CSBS general counsel John Gorman dies after battle with cancer

Architect of the NMLS held bank supervision position for the past 15 years

John “Buz” Gorman, a key figure in financial regulation for nearly 30 years, passed away on Monday following an eight-month battle with glioblastoma, a form of cancer. Throughout his tenure as general counsel for the Conference of State Bank Supervisors (CSBS), Gorman contributed to significant legislative milestones and nurtured the next generation of regulators.

“The state regulatory system and the broader financial system will forever be in debt to Buz Gorman,” CSBS President and CEO Brandon Milhorn said in a statement. “He was a critical contributor to every major piece of financial services legislation over the past 30 years.

“Buz will be remembered for his unrivaled knowledge of financial services policy and regulation, but more importantly for his mentorship, friendship, and leadership. He will be greatly missed by his friends and colleagues at CSBS and throughout the state system.”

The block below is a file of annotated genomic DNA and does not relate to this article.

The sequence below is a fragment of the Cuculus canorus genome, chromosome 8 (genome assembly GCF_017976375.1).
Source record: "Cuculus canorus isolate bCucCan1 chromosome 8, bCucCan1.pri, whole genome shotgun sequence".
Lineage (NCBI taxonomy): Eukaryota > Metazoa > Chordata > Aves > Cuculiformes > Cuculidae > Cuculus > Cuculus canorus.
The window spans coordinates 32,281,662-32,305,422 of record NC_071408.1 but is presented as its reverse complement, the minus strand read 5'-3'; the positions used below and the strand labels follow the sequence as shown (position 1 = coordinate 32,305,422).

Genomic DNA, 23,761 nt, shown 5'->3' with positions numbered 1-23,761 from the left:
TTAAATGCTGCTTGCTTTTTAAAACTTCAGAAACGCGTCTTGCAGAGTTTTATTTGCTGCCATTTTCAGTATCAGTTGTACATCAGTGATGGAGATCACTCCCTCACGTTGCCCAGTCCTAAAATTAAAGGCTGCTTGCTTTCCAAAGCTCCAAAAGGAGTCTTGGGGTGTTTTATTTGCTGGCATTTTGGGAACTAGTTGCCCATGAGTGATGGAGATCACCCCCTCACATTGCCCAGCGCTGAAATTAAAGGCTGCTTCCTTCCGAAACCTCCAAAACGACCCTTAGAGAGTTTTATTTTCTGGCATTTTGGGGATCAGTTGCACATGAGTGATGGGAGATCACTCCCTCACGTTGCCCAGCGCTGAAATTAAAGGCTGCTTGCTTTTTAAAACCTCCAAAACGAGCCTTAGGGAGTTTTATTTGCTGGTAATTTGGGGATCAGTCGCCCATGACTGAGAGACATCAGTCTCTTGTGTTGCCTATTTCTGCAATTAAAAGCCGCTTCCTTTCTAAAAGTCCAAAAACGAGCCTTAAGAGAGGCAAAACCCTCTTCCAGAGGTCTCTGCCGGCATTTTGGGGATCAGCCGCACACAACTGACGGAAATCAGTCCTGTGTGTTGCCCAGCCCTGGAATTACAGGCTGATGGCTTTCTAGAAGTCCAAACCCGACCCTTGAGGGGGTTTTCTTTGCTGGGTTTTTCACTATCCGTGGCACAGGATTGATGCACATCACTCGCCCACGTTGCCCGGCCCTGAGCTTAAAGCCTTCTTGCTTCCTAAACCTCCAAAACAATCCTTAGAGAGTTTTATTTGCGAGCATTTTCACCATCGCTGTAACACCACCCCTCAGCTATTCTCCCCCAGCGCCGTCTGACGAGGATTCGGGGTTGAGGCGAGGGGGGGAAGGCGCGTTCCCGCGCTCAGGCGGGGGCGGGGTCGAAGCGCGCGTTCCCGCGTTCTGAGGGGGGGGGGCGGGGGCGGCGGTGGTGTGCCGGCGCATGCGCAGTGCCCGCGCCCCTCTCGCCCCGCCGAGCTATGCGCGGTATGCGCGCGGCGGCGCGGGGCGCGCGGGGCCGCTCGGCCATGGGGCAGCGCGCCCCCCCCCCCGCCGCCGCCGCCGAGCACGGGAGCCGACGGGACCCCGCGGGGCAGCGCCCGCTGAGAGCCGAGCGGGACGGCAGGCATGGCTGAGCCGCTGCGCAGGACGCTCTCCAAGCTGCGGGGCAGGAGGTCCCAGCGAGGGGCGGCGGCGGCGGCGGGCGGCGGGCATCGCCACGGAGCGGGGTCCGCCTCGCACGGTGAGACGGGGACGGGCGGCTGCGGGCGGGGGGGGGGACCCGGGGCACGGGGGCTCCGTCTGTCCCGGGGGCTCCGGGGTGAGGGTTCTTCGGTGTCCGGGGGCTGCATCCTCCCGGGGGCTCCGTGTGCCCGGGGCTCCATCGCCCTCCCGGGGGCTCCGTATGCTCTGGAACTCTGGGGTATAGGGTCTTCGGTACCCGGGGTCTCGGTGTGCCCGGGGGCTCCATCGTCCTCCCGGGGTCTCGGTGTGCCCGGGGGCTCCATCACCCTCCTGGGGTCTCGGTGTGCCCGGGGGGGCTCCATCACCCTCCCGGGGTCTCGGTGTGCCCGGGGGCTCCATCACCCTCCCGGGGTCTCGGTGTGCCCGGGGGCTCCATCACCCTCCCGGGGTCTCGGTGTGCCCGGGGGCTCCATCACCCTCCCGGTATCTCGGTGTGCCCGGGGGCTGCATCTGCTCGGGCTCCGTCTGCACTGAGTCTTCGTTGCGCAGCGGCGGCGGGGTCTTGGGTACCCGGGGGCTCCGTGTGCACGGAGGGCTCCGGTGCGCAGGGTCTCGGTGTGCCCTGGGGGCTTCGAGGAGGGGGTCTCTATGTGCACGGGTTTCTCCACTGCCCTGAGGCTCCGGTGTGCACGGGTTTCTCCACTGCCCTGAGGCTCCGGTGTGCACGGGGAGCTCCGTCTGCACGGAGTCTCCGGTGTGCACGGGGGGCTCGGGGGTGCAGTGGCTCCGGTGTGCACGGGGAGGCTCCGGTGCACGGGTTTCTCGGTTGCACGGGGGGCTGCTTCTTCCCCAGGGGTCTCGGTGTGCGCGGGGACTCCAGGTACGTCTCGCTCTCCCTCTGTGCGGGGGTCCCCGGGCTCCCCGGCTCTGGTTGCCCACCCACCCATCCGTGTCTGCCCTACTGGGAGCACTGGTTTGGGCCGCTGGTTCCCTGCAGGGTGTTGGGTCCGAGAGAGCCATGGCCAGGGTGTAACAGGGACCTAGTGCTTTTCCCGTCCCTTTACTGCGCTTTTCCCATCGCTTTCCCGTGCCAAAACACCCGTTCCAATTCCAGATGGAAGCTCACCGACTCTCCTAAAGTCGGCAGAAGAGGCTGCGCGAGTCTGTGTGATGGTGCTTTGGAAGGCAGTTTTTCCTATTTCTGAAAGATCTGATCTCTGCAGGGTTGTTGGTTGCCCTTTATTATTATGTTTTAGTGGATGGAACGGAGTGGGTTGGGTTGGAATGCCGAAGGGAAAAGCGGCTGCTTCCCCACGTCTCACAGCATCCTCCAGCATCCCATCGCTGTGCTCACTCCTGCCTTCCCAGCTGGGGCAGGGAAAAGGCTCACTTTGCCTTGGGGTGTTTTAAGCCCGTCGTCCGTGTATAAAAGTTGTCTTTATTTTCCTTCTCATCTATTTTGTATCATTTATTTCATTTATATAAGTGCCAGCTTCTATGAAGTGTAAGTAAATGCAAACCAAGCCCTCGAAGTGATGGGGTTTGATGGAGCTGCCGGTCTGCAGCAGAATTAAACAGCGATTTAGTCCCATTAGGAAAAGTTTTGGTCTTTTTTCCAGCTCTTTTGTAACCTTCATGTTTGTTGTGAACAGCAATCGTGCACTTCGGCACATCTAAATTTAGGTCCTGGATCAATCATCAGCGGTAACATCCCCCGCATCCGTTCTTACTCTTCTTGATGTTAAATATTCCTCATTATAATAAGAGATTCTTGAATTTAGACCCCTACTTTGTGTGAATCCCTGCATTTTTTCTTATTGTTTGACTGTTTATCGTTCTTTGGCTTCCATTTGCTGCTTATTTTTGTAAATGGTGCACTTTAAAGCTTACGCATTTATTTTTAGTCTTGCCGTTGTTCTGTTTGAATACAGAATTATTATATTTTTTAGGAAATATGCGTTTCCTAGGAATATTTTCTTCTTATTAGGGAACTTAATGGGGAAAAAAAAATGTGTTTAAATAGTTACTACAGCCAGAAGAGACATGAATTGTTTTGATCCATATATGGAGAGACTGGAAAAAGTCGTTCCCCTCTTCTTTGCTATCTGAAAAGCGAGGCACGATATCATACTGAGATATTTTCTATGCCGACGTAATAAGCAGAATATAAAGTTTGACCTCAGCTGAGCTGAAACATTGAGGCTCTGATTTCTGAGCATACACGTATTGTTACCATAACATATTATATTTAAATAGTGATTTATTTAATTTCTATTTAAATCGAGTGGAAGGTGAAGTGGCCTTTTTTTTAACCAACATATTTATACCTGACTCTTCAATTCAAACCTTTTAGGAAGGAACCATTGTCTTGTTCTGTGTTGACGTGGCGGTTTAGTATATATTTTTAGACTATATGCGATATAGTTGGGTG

Before joining CSBS in 1996, Gorman worked with former Florida Sen. Connie Mack, focusing on environmental and labor issues. His tenure at CSBS was marked by notable achievements, including the drafting and implementation of the CSBS Nationwide Cooperative Agreement. The latter facilitated collaboration between state and federal regulators concerning the supervision of state-chartered banks that operated in multiple states.

Gorman’s influence extended to Capitol Hill, where he helped craft the Financial Services Regulatory Relief Amendments Act of 2006. This landmark legislation empowered state regulators and bolstered the supervision of multistate, state-chartered banks.

His vision also drove the creation of the Nationwide Multistate Licensing System (NMLS), which resulted in new mortgage regulations through the Secure and Fair Enforcement for Mortgage Licensing (SAFE) Act. 

Furthermore, Gorman played a key role in advancing provisions to the Dodd-Frank Act, which reset the state-federal balance in banking law and reinforced the Federal Reserve System’s supervision of smaller institutions.

Gorman is survived by his wife, Kathy, and sons, J.P. and Andrew.

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